There is a certain irony on visiting an exhibition about addiction on the site of an old take-away food restaurant. The last time I stood under the shadow of the Shard I was in the empty shell of McDonald’s spitting into a bucket! (They asked me to do it, honestly, it was for an experiment). I hardly recognise the renovated space now, the barriers have come down from the smart Georgian Courtyard at the upgraded Grade II listed Boland House.
The Science Gallery is billed as a new cultural venue at the heart of King’s College London’s campus in London Bridge. A space where art and science collide, harnessing the expertise of academics, scientists and researchers and creating conversations with artists and young adults.
You could call it an effort to make science sexy. I cringe as I write that sentence as it marks me out as much older than the target demographic for the gallery which is 15-25.
The first exhibition in this new space is ‘Hooked – where want becomes need’ a series of installations that focus on different forms of addiction from gaming, smartphones, gambling, drugs and social media (sadly no junk food, I think they may have missed a trick there). Not just superficial eye candy, the artworks get us to ponder the nature of a society that leads us down the path of addiction.
It is topical and challenges stereotypes we see in the media particularly around technology with gaming addiction, which was listed as a mental health condition by the World Health Organisation earlier in the year to much controversy.
I have to be honest and say not all the installations really worked for me either in engagement or getting under the skin of addiction. But it may well be I am not the target audience for the show. I did however feel on edge seeing Esmeralda Kosmatopoulos’s work ‘Sisyphus’, it made me feel very anxious as tv monitors and screens displayed various power signals from mobile phones and computers. Sisyphus explores our emotional relationship with technology, their rise and fall mirroring my own anxiety it certainly made me query my own ‘unhealthy’ relationship with my phone.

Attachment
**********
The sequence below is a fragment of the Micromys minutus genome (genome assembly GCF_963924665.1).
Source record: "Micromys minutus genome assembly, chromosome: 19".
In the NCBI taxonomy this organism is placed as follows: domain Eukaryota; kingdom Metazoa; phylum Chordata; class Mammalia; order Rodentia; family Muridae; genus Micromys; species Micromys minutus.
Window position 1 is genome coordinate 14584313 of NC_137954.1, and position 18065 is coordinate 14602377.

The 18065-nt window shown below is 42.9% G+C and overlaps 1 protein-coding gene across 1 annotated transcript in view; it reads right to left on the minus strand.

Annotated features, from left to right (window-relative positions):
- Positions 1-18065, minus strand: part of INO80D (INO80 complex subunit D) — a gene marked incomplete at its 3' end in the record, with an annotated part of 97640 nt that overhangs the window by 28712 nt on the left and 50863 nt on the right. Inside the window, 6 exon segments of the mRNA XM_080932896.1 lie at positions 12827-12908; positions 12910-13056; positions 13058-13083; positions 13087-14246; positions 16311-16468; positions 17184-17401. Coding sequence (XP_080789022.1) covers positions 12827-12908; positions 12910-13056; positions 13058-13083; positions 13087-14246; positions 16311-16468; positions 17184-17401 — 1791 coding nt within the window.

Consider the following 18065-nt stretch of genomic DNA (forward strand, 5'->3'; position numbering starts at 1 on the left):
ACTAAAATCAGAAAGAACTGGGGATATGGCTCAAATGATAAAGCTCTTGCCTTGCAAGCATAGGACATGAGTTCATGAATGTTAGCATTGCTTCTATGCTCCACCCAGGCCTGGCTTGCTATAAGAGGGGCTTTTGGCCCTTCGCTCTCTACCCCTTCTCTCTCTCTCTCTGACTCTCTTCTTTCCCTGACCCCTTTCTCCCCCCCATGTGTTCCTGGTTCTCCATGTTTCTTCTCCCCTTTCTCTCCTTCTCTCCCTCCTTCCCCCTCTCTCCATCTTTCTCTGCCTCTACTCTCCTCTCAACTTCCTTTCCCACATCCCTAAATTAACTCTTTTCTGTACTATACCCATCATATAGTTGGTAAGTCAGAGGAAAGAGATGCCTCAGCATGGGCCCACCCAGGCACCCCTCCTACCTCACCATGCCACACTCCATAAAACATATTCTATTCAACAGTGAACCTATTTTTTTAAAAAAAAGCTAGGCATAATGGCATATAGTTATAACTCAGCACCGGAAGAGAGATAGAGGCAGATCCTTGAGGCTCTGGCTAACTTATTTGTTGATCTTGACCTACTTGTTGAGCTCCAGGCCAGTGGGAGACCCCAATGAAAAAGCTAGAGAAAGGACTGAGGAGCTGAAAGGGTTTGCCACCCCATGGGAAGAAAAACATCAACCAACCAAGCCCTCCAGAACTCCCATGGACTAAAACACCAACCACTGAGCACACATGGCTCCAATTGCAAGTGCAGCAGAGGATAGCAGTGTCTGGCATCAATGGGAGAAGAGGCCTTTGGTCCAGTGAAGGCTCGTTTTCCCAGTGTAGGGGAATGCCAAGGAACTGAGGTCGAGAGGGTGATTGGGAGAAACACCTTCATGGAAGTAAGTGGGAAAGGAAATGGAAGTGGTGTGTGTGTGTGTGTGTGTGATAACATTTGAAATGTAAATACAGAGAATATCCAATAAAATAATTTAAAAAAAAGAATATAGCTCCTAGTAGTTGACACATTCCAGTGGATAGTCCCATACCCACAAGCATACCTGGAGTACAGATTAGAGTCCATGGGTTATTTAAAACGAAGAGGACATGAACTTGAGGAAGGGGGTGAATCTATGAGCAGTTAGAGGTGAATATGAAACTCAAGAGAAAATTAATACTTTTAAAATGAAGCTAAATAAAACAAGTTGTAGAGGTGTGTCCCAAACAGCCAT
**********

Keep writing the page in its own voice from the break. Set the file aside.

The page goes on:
‘Again’ – Lawrence Epps (2015) A customised coin pusher stocked with thousands of porcelain, terracotta and gold gilded coins that can be won and taken away or gambled and entered into a wager with the artwork.
Standout for me was ‘The Workshop’ by Dryden Goodwin, a visual essay combining drawing, photography and text. The collaborative project involved spoken word artist Mr Gee and theatre and drama director Angus Scott-Miller working with young people from Oakhill Secure Training Centre.
The project explores not just substance misuse but the cycle of violence, crime, addiction and exploitation that affects the lives of these young people and the communities they come from. I found this a very impactful film giving the young people time to think about and react to the influences and processes that had led them to take certain decisions in their lives.
The Science Gallery is a bold and different approach to engagement, science filtered, interpreted and presented through art. I think what will really help this come alive is the immersive experiences, live performances and hands on workshops that will run during the ‘Hooked’ season.
I am really pleased to see a group of young leaders working with the gallery to tailor content events I think these type of collaborative leadership roles are rare and will leave I hope a lasting legacy for the young people involved.
As art takes a back seat in the curriculum and schools seem to take a binary approach to science or the humanities it will be interesting to see where the Science Gallery will take those young people interested in blurring the edges. This new cultural space is certainly worth a visit to challenge your own views on addiction and society, I am looking forward to seeing what comes next.
Hooked: When want becomes need at the Science Gallery, London runs from 21 Sept – 6 January 2018 and is free to visit.
For a list of events please see the website https://london.sciencegallery.com/events
For opening times and location please see the website https://london.sciencegallery.com/
Guardian Review – Hooked 4/5 stars – Sex, drugs and social media, Jonathan Jones, 19th September 2018